Generals Fan
2003 - 2004


News & Record Masthead
July 16, 2004

Generals talks enter final week

As the ECHL's deadline approaches, an unidentified NHL team remains a potential owner for the Generals.

Staff Water

GREENSBORO - Matt Brown, the Greensboro Coliseum's managing director, is spending more time on the phone than usual as he enters the final week before his deadline for securing ownership for the city's ECHL hockey franchise.

"It's the kind of problem that always seems to come down to the 11th hour in this business," Brown said Thursday. "You just have to take the attitude that it will either happen or it won't, and then you move on. But I'm hopeful that we can get it done."

Brown said he is engaged in what he describes as "serious" discussions with two prospective owners. "Both are out-of-town groups," he said. "One is a National Hockey League team. The other is a group of businessmen. We're seeking at least a two-year commitment from the parties."

He declined to elaborate further on the identity of the prospective owners.

NHL ownership of an ECHL affiliate is unusual but not unprecedented. The Florida Everblades, based in Fort Myers, are owned by Carolina Hurricanes owner Peter Karmanos and partners Thomas Thewes and Craig Brush. The Los Angeles Kings own a 50 percent interest in the ECHL's Reading (Pa.) Royals.

"NHL ownership of minor-league teams appears to be a growing trend," Brown said. "With uncertainty surrounding the NHL's labor agreement and the likely reduction of the salary cap, teams are seeking more control in the development of their players."

Brown believes his negotiations with one of the prospective owners will need to advance from the "serious" stage to a written ownership proposal by Tuesday, when a conference call has been scheduled with ECHL commissioner Brian McKenna and the league's board of directors.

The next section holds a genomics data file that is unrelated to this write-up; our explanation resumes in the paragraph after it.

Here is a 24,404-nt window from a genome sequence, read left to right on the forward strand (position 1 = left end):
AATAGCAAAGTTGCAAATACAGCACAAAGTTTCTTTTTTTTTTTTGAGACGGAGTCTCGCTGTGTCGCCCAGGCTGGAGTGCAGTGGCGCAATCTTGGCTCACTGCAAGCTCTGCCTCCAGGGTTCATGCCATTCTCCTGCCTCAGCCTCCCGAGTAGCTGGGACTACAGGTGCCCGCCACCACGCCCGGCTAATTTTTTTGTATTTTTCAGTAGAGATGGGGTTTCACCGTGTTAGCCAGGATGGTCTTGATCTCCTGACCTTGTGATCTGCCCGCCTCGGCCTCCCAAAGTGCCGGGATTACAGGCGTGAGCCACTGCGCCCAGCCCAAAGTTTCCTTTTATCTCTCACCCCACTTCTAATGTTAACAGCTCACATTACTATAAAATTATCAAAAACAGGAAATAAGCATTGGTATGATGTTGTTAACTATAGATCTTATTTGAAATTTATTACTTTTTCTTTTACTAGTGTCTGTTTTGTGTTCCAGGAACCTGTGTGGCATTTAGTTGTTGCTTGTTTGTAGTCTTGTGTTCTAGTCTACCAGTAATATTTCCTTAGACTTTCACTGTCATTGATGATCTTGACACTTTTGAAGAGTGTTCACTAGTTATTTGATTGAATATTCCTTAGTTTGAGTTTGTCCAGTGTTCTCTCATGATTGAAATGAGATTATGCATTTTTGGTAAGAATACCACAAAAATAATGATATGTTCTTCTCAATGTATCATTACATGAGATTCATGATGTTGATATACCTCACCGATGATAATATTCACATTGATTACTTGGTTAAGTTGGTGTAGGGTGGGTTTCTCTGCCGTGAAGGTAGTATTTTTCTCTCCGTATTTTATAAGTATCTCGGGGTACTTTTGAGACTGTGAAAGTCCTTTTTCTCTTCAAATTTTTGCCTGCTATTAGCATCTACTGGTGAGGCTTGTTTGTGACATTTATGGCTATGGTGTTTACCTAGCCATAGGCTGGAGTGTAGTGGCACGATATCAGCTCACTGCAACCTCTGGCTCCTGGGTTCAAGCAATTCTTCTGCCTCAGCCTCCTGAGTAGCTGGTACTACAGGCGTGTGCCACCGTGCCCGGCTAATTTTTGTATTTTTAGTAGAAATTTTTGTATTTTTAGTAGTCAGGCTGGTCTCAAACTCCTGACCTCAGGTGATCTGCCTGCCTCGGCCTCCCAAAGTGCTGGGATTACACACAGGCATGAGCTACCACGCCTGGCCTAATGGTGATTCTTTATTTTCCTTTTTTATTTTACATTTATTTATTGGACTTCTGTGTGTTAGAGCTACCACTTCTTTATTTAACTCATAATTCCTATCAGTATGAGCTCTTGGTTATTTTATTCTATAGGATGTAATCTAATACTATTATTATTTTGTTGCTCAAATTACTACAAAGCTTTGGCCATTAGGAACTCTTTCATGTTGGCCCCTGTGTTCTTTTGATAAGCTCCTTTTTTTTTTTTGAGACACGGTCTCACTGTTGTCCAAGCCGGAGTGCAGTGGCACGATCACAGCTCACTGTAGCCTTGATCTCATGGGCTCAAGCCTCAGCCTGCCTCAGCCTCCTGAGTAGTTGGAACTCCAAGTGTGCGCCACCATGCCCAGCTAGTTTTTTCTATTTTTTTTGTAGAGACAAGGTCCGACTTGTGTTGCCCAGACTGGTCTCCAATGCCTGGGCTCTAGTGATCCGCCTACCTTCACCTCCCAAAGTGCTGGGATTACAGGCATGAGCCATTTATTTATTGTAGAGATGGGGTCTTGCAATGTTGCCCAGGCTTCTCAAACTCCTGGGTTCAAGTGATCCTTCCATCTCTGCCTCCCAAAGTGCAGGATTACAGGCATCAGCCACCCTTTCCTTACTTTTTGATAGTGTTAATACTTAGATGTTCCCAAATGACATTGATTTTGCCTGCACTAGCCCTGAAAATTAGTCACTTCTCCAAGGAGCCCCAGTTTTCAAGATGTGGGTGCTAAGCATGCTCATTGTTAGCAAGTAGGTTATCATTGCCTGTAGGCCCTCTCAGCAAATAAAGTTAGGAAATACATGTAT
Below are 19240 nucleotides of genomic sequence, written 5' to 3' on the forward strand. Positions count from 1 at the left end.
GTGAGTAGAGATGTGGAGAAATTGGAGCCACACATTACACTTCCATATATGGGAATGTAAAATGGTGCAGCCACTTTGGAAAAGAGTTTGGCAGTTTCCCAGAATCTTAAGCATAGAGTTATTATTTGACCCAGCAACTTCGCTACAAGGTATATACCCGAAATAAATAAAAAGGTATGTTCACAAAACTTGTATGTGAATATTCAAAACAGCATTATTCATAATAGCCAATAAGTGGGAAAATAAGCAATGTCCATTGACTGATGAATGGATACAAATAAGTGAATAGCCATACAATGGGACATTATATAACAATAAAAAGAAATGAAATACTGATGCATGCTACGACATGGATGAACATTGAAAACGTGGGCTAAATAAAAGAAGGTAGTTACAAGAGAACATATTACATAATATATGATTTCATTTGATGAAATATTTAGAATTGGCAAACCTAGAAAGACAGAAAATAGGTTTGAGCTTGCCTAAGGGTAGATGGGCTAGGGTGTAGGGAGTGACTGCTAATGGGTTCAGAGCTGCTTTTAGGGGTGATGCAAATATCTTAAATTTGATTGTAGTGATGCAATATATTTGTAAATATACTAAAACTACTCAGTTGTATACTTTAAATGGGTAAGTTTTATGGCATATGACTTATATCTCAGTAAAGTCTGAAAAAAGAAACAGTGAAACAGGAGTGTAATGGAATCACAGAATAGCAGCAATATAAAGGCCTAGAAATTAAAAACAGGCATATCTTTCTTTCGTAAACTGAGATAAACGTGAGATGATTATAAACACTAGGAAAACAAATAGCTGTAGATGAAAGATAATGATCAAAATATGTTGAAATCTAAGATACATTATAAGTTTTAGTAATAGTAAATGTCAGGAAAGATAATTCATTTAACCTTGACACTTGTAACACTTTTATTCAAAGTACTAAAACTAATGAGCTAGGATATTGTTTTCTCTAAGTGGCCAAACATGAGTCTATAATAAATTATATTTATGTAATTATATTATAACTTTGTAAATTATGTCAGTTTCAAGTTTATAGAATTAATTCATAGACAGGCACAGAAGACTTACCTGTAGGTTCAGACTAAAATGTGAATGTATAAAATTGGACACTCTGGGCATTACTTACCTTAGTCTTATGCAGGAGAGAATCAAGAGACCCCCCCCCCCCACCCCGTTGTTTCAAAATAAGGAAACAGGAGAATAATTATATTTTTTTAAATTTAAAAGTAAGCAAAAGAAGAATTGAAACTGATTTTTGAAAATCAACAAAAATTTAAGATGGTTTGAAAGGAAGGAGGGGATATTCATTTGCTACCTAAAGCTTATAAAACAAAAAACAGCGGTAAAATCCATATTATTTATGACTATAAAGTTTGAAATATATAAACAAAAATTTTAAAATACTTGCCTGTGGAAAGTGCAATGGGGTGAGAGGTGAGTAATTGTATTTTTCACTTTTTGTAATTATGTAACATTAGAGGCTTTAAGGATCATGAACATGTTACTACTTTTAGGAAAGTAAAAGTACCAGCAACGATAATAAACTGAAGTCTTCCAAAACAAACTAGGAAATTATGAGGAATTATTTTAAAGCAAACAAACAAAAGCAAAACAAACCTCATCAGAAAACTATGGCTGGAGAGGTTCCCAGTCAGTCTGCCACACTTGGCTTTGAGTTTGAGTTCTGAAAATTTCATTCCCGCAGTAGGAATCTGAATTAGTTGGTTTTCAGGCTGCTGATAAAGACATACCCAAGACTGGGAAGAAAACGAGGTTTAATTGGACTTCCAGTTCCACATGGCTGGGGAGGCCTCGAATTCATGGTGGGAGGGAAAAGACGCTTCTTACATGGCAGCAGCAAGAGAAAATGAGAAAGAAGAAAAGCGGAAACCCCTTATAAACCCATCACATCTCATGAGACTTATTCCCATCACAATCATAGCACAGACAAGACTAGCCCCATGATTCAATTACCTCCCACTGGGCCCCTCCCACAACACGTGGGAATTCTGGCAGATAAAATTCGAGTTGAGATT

If that hurdle is cleared, Brown will need to have an ownership commitment in place by the end of next week.

"Brian and the ECHL directors have done all they possibly can to help keep a team in Greensboro," Brown said. "But they can't wait any longer to revise the schedule and clear new arena dates for the 2004-05 season."

The Greensboro hockey crisis arose more than a year ago when Art Donaldson, the owner of the Greensboro Generals since 1999, announced that he was no longer willing to shoulder the financial burdens of ownership. But after Donaldson leased the franchise to local businessmen Bill Black and Don Brady, they declared that they needed a year to assemble a viable ownership group. In the interim, the city of Greensboro agreed to sustain ownership responsibility until the end of the 2003-04 ECHL season.

At the end of the fiscal year, City Manager Ed Kitchen pulled Greensboro out of the hockey business, and Black and Brady still hadn't assembled a local ownership group.

Facing the loss of the Generals as a primary tenant who filled 36 dates at a coliseum that already was operating at a deficit, Brown was confronted with the need to find a new owner for the team.

Brown has retained the support of Rick Adduono, who has been the Generals' coach and general manager for the past two seasons, even though Adduono's contract with the city expired June 30.

"Even though Rick is no longer under contract, he's doing everything he can to help our negotiations and continue to work on player personnel," Brown said. "He has a desire to remain in Greensboro. His retention under new owners hasn't been broached, but both groups appear to have a favorable, positive view of his experience and passion for the game."

Contact Larry Keech at 373-7080 or